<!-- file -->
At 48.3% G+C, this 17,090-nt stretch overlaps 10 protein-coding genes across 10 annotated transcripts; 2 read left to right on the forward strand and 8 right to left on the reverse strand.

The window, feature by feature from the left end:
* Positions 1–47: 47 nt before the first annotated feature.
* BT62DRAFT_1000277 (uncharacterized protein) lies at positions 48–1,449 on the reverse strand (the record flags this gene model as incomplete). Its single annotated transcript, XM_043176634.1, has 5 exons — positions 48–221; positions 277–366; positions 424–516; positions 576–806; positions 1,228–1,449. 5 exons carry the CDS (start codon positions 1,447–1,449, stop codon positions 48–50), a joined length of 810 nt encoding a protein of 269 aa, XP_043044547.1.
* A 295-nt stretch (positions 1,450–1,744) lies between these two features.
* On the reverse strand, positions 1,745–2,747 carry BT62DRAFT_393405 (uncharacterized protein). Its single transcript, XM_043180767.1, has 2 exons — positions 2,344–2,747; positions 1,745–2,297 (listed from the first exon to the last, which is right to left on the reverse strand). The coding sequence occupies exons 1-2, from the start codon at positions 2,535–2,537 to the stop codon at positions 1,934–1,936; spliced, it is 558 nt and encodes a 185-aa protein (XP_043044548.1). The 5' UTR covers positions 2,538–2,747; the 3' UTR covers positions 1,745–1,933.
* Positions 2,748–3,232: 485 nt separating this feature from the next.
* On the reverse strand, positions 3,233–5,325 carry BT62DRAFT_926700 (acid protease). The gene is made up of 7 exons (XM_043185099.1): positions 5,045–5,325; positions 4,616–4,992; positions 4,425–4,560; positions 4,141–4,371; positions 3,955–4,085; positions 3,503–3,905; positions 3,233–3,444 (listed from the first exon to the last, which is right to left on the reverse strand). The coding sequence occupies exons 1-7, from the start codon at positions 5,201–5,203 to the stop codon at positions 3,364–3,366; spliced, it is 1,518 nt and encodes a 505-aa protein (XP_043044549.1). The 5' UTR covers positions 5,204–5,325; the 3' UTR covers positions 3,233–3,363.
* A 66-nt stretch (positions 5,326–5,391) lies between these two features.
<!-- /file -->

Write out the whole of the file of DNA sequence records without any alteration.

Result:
At 48.3% G+C, this 17,090-nt stretch overlaps 10 protein-coding genes across 10 annotated transcripts; 2 read left to right on the forward strand and 8 right to left on the reverse strand.

The window, feature by feature from the left end:
* Positions 1–47: 47 nt before the first annotated feature.
* BT62DRAFT_1000277 (uncharacterized protein) lies at positions 48–1,449 on the reverse strand (the record flags this gene model as incomplete). Its single annotated transcript, XM_043176634.1, has 5 exons — positions 48–221; positions 277–366; positions 424–516; positions 576–806; positions 1,228–1,449. 5 exons carry the CDS (start codon positions 1,447–1,449, stop codon positions 48–50), a joined length of 810 nt encoding a protein of 269 aa, XP_043044547.1.
* A 295-nt stretch (positions 1,450–1,744) lies between these two features.
* On the reverse strand, positions 1,745–2,747 carry BT62DRAFT_393405 (uncharacterized protein). Its single transcript, XM_043180767.1, has 2 exons — positions 2,344–2,747; positions 1,745–2,297 (listed from the first exon to the last, which is right to left on the reverse strand). The coding sequence occupies exons 1-2, from the start codon at positions 2,535–2,537 to the stop codon at positions 1,934–1,936; spliced, it is 558 nt and encodes a 185-aa protein (XP_043044548.1). The 5' UTR covers positions 2,538–2,747; the 3' UTR covers positions 1,745–1,933.
* Positions 2,748–3,232: 485 nt separating this feature from the next.
* On the reverse strand, positions 3,233–5,325 carry BT62DRAFT_926700 (acid protease). The gene is made up of 7 exons (XM_043185099.1): positions 5,045–5,325; positions 4,616–4,992; positions 4,425–4,560; positions 4,141–4,371; positions 3,955–4,085; positions 3,503–3,905; positions 3,233–3,444 (listed from the first exon to the last, which is right to left on the reverse strand). The coding sequence occupies exons 1-7, from the start codon at positions 5,201–5,203 to the stop codon at positions 3,364–3,366; spliced, it is 1,518 nt and encodes a 505-aa protein (XP_043044549.1). The 5' UTR covers positions 5,204–5,325; the 3' UTR covers positions 3,233–3,363.
* A 66-nt stretch (positions 5,326–5,391) lies between these two features.